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PTU-065 Influenza Vaccination uptake in Inflammatory Bowel Disease- is there Room to Improve?
  1. D Cheema1,
  2. R Muhammed1
  1. 1Department of Paediatric Gastroenterology, Birmingham Children’s Hospital, Birmingham, UK


Introduction The aim of our study is to assess the seasonal influenza vaccination uptake in patients with inflammatory bowel disease (IBD)

Methods We have conducted a telephonic survey of our IBD patients in February 2012 to assess the influenza vaccination uptake for winter 2011–2012.

Results 140 children had responded to this survey (61.6% of our IBD patients). 84 children had Crohn’s disease, 35 had Ulcerative colitis and 21 had IBD unclassified. Majority of these children (90/140) were on immunosuppressive treatments. 61 children (44%) had received seasonal influenza vaccination in that winter. 21 of them received in October, 20 in November, 13 in December and 3 in January. Out of the 79 children who have not received the influenza vaccine, 42 were not aware of the need for vaccination and did not have the influenza vaccine in the previous winters as well. 10 children were aware of the need for the influenza vaccine; however they opted not to receive the vaccine. 14 children intended to receive the vaccine, however this was deferred due to various reasons like intercurrent illness, family bereavement and difficulties experienced the General Practice surgery. Only one IBD patient needed hospitalisation in 2011 and 2012 with Influenza infection, however this was in July before the vaccination had started.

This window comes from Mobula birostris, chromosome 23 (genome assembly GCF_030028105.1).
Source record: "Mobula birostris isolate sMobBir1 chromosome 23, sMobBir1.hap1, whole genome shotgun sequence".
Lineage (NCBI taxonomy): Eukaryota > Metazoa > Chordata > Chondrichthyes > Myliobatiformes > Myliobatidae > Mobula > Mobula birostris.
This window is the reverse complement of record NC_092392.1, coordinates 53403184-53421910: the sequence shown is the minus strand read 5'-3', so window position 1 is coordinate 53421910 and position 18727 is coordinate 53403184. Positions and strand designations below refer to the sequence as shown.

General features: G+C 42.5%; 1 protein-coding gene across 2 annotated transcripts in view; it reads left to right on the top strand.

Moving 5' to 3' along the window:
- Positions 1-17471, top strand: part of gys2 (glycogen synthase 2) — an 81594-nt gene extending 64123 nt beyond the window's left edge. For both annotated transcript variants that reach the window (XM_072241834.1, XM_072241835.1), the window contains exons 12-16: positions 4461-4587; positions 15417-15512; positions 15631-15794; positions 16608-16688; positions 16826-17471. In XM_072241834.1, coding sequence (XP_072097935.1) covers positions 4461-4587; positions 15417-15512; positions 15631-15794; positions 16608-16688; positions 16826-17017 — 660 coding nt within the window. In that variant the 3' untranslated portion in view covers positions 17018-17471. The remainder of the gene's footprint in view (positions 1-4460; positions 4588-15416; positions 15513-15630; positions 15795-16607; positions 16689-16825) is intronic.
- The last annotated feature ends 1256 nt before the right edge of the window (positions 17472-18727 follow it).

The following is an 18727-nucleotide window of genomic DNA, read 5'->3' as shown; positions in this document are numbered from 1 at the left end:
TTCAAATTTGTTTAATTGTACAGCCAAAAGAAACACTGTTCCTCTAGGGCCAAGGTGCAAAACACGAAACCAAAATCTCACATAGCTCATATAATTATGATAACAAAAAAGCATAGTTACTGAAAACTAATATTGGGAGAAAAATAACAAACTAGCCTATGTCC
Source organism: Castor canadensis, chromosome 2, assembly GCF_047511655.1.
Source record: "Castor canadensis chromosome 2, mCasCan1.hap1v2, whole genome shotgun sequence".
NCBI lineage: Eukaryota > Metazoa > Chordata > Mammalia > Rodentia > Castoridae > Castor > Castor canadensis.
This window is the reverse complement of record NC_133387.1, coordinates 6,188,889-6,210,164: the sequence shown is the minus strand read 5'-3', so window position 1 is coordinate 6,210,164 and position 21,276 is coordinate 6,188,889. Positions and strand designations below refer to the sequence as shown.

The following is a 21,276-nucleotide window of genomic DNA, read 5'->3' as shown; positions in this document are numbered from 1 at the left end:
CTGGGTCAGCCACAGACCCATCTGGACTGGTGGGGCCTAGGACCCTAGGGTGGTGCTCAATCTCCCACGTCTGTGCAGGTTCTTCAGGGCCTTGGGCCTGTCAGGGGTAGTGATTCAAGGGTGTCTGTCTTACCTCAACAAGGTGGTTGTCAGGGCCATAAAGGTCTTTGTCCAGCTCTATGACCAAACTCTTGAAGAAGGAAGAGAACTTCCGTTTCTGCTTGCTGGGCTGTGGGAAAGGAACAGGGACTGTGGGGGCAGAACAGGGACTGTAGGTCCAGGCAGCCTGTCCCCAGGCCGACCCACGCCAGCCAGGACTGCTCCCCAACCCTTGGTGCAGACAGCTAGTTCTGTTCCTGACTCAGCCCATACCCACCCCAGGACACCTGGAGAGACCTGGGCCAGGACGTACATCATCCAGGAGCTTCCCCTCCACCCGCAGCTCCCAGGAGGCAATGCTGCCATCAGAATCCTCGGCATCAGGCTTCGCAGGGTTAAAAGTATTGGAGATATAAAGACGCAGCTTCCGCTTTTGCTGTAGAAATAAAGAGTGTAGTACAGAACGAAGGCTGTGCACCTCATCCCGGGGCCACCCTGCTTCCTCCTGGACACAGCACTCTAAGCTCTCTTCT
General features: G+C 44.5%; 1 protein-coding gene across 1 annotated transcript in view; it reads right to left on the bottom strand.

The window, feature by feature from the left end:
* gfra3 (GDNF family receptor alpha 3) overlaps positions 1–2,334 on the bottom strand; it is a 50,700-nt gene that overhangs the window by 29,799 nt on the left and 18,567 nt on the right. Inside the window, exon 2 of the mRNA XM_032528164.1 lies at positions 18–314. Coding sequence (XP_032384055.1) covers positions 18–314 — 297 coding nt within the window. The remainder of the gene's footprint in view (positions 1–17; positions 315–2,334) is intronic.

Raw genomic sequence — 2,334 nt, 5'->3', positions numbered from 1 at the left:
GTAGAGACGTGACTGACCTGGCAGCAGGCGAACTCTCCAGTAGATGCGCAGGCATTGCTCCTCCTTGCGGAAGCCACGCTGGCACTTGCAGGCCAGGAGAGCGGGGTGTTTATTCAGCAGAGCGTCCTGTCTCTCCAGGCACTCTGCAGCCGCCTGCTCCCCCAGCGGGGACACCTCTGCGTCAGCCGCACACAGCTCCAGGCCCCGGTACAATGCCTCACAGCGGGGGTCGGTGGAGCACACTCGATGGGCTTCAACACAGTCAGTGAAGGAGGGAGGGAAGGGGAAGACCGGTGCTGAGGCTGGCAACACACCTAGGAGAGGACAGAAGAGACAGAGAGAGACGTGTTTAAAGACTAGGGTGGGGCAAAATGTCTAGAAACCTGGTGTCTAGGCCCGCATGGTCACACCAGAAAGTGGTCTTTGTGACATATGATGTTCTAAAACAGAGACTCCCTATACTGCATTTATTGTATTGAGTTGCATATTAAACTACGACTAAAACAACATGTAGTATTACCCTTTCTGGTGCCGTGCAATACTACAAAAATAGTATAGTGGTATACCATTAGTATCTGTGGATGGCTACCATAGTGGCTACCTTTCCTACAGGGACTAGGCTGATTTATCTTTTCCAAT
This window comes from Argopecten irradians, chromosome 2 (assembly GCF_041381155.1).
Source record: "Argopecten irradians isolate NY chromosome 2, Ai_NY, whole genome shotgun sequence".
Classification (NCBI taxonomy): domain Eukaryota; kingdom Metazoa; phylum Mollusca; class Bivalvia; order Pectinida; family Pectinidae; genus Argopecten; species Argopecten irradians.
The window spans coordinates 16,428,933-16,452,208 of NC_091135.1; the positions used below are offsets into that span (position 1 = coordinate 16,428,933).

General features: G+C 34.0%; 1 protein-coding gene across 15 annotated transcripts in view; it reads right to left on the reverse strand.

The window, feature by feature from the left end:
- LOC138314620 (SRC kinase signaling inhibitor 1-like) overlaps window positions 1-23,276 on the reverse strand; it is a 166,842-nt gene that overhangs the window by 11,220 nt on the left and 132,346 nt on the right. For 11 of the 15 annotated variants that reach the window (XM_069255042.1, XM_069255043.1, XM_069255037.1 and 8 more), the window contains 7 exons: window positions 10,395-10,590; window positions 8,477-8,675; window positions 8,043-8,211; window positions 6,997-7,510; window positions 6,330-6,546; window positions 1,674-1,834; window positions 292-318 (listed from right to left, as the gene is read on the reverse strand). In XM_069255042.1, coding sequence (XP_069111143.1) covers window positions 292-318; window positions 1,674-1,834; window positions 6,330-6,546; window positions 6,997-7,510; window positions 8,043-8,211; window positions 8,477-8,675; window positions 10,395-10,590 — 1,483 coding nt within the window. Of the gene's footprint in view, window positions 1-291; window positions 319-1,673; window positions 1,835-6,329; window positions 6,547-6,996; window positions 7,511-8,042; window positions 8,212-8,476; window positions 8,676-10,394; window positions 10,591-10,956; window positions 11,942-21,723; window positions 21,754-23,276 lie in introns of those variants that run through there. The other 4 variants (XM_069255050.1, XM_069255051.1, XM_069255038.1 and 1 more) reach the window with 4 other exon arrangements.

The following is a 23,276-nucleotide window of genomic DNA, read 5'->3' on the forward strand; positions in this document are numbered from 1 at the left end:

Conclusion Department of Health advises influenza vaccination for immunosuppressed individuals and also for children with medical conditions, who may need treatment with steroids for more than a month. European Crohn’s and Colitis Organisation (ECCO) recommend influenza vaccination for IBD patients on immunomodulators. Experience from Philadelphia, Boston and Poland show that good, but variable, antibody response occurs after influenza vaccination in children and better protection occurs against type A strains. Side effects, both local and systemic, are generally mild. Experience from Australia and Germany show that the seasonal flu vaccination uptake in IBD patients are generally low, 10% and 16% respectively. We would like to hear from other centres about their experience of influenza vaccination uptake in IBD patients. Further efforts need to be done to increase the awareness of influenza vaccination in patients with IBD.

Influenza vaccination uptake in our IBD patients are better than reported from other centres, however further work needs to be done both locally and nationally to improve the influenza vaccination uptake.

Disclosure of Interest None Declared

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